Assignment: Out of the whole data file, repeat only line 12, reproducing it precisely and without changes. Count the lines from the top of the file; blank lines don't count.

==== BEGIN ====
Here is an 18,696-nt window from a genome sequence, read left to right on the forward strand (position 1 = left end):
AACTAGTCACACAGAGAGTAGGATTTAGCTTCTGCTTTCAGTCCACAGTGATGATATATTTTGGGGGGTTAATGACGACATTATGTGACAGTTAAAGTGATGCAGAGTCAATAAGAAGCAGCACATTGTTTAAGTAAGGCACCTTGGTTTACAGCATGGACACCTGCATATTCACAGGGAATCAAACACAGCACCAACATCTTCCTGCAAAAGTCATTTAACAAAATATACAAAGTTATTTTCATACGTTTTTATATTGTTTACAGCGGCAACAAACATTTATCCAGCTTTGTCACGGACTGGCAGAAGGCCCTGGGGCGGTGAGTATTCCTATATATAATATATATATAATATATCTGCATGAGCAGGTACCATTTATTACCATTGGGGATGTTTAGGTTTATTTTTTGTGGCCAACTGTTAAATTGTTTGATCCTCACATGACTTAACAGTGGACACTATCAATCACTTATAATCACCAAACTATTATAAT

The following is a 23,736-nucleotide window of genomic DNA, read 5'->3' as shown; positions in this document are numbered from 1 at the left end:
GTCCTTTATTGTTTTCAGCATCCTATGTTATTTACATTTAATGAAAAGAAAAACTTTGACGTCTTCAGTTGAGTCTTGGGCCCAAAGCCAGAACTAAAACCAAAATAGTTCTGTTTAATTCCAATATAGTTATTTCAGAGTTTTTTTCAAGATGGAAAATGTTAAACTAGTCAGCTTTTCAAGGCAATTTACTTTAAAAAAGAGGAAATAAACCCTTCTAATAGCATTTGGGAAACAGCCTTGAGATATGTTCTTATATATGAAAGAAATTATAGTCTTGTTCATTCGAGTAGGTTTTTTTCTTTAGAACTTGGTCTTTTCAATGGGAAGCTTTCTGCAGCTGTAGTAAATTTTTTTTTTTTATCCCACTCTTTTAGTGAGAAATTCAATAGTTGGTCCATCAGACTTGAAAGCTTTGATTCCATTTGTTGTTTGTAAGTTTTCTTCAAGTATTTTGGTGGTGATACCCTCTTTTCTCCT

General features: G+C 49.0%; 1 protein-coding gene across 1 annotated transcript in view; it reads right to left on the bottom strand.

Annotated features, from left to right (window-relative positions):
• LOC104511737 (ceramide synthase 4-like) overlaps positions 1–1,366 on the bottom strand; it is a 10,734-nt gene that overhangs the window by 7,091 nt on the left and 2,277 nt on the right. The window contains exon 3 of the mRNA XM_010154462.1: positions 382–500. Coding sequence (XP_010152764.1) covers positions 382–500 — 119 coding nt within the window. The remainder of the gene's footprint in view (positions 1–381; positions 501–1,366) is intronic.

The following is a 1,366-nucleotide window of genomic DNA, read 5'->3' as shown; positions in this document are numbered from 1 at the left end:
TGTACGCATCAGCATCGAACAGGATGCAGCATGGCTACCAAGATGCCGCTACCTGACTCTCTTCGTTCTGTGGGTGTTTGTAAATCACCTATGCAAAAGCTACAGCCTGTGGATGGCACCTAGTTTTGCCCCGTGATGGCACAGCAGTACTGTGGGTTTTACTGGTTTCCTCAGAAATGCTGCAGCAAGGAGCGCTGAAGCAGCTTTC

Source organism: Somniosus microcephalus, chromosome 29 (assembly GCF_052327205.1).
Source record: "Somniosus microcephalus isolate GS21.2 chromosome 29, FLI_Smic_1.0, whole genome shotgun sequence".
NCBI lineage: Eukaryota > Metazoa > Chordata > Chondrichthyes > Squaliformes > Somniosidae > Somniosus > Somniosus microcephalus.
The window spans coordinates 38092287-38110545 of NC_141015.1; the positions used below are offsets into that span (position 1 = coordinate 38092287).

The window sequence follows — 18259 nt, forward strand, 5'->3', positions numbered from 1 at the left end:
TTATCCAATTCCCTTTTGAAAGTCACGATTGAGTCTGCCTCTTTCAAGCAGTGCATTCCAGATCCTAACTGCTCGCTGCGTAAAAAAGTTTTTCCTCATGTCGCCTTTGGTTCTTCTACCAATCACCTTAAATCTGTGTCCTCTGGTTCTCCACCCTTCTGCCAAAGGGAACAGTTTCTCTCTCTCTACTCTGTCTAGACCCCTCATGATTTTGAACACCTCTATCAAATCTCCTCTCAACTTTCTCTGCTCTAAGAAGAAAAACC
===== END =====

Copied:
NCBI lineage: Eukaryota > Metazoa > Chordata > Chondrichthyes > Squaliformes > Somniosidae > Somniosus > Somniosus microcephalus.